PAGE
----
Example: Step-by-step how-to videos for bodybuilding exercises
Smart shoppers always want to spend their money on the best products and services for the lowest cost. In-depth reviews are high in demand because they fulfill this need. Review and analyze related products in your niche and sell the information to interested customers. A lot of the consumer magazines and books operate under this model.
Example: Reviews of exercise equipment and nutritional supplements
5. Expert interviews
If you don’t have the authority to teach or explain a topic, a good alternative is to gather the top people in your niche and conduct interviews with each of them. This way, you’ll provide a lot of well-rounded content to customers and benefit from the authority and expertise of others. Essentially you become an expert by association.
Example: Interviews with the top bodybuilders in America
6. Lists of resources
There is a ton of information out there on the Internet and it can get very overwhelming at times. In fact, people are willing to pay for the convenience of having everything they need neatly organized for them – even if everything is freely available online. The time saving factor is very valuable in this case. Compile a list of the best resources for your topic and sell it to people who are looking for the information. You’ll be surprised at the results.
Example: List of the best bodybuilding workout guides
7. Case studies & examples
Case studies are useful because they provide context to abstract ideas and theories. Learning from examples is one of the best ways to take in information and make it relevant to “real life”. Use interesting case studies whenever possible, either from your own experiences or from those of others in your industry.
Example: How I lost 30 pounds in 6 months
8. Insider information
If you’re in a position where you can attain insider information of some sort, leverage it to sell your product (as long as it’s legal). For example, Daehee Park of Penn State University won the Google Online Marketing Challenge and is now selling an e-book that shows you how to crack the competition. Similarly, Thor Schrock sold an e-book on how to get on the Top Affiliate Challenge reality show.
Example: How to win the Mr Universe bodybuilding competition
9. Timely news and alerts
Timely information can be extremely valuable in some industries, particularly in investing and gambling where timing is everything. For example, penny stock investor Timothy Sykes sells a product called TimAlerts where he sends out newsletters containing his stock picks in real time. The information is exclusive and valuable for only a short period of time so people are willing to pay for it to help them make more money.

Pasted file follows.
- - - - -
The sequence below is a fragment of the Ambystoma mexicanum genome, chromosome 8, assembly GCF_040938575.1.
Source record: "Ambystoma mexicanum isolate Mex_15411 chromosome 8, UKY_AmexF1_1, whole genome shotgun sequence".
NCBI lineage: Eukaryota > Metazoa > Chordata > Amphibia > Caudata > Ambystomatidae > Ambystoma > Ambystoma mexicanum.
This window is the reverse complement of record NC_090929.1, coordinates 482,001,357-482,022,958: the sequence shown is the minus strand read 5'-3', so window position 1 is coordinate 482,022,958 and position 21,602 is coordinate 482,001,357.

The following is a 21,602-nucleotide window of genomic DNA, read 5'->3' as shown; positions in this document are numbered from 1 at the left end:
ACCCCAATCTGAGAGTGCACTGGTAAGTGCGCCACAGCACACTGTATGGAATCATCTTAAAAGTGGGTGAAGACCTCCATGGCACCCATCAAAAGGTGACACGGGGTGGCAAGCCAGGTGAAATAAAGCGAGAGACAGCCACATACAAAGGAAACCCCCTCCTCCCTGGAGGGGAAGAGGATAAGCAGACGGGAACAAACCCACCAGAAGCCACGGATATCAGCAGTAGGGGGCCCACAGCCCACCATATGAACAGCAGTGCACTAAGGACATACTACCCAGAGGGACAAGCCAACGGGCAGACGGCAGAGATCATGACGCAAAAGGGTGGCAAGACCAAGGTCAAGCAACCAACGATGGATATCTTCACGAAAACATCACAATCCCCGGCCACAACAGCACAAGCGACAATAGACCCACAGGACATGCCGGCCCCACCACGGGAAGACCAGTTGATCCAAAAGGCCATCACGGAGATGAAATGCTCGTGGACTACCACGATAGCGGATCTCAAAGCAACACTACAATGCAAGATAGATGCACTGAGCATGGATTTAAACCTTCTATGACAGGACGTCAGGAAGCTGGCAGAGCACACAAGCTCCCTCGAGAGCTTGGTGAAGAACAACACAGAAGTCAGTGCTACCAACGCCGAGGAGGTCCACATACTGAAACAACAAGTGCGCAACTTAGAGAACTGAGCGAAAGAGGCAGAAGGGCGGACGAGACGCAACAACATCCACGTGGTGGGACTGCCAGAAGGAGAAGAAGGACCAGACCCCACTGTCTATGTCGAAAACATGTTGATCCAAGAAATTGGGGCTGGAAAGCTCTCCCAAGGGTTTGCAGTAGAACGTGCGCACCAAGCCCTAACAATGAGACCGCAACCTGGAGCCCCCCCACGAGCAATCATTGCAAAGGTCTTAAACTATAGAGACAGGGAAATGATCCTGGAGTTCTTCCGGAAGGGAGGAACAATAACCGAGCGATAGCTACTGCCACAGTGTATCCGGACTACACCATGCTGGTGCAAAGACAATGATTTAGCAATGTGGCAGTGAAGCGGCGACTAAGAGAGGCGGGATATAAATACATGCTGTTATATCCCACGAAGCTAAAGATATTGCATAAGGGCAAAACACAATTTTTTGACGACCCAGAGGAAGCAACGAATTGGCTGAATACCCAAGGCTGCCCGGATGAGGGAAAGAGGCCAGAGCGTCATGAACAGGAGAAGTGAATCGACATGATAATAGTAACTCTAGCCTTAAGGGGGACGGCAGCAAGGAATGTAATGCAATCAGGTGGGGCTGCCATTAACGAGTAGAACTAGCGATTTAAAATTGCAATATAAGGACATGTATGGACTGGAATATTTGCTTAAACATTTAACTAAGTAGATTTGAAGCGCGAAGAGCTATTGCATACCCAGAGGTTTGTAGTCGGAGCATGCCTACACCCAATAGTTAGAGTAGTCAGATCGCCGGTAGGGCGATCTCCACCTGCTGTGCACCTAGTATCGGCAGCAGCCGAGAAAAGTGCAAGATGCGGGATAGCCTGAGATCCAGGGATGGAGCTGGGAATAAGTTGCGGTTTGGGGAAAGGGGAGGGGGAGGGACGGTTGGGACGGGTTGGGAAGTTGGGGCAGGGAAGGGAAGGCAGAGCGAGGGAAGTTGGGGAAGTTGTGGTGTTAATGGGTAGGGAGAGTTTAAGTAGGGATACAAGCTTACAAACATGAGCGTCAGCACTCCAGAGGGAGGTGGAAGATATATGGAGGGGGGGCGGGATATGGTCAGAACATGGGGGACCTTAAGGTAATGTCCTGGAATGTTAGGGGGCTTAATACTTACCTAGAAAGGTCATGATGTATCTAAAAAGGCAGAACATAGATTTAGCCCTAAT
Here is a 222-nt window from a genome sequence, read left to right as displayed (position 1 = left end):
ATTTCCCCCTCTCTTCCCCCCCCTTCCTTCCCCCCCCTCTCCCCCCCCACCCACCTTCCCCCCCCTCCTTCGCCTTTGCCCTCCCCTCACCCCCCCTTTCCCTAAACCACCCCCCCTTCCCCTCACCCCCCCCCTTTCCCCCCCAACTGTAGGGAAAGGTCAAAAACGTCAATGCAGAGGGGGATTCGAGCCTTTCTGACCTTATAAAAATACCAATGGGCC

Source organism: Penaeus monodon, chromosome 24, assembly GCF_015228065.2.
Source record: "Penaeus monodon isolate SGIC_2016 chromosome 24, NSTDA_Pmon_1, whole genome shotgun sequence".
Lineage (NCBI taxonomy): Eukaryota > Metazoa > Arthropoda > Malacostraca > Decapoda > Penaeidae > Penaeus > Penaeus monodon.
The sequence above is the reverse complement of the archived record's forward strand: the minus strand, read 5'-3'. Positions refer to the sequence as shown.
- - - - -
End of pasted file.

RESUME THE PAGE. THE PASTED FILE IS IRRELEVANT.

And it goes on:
E-books & reports
E-books in PDF format are extremely easy to create and distribute. As long as you have quality content, PDFs have a higher-perceived value than a blog article on a standard web page. However, the biggest weakness of an e-book or PDF report is that it’s limited to only text and images. You can’t take advantage of video or audio to relay information more effectively. Still, using e-books is a good way to deliver a lot of content in a complete, easy-to-read package.
A membership site is by far the most flexible information format because it allows you to foster a community on your site and deliver your content in a wide variety of ways including text, presentation slides, interactive software, video, and audio. You also get the benefit of a continuity model that pays you every month via membership fees. I’ve already talked about the huge benefits of continuity programs and why you should set one up. If you’re working with a topic where you can take advantage of various formats, go with the membership site model.
Print books and publications are still popular today because people want to take them around wherever they go without having to use a computer. However, printing and publishing requires a lot of money and time and is detrimental to people trying to sell online. The one benefit of publishing a book is that it gives you a boost in reputation and authority. Being able to say you wrote a book will get you speaking gigs and open up new opportunities.
DVDs & CDs
If you’re creating multimedia content via video and audio, you might want to ship out physical DVDs and CDs in addition to streaming the files online. People enjoy getting physical products in the mail and are more likely to use them if they have them at hand. It also gives people the option of using them away from the computer – on the TV or CD player.
Almost everyone on the Internet has an email account, which is why email marketing is by far the most effective. Take advantage of this by offering content via email newsletters. The one downside to this however is that your email may get lost in a sea of others. The perception of value is also lower because there is a ton of spam out there that people have to deal with on a daily basis.
Was this article helpful to you? I laid out the beginning steps of creating an information product along with some ideas for content types and formats. Hopefully this will get you started in the process so you can begin your jouney into info marketing. In the final post of this series, I’ll be going into the ways you can market your information products and achieve the most sales possible. Stay tuned.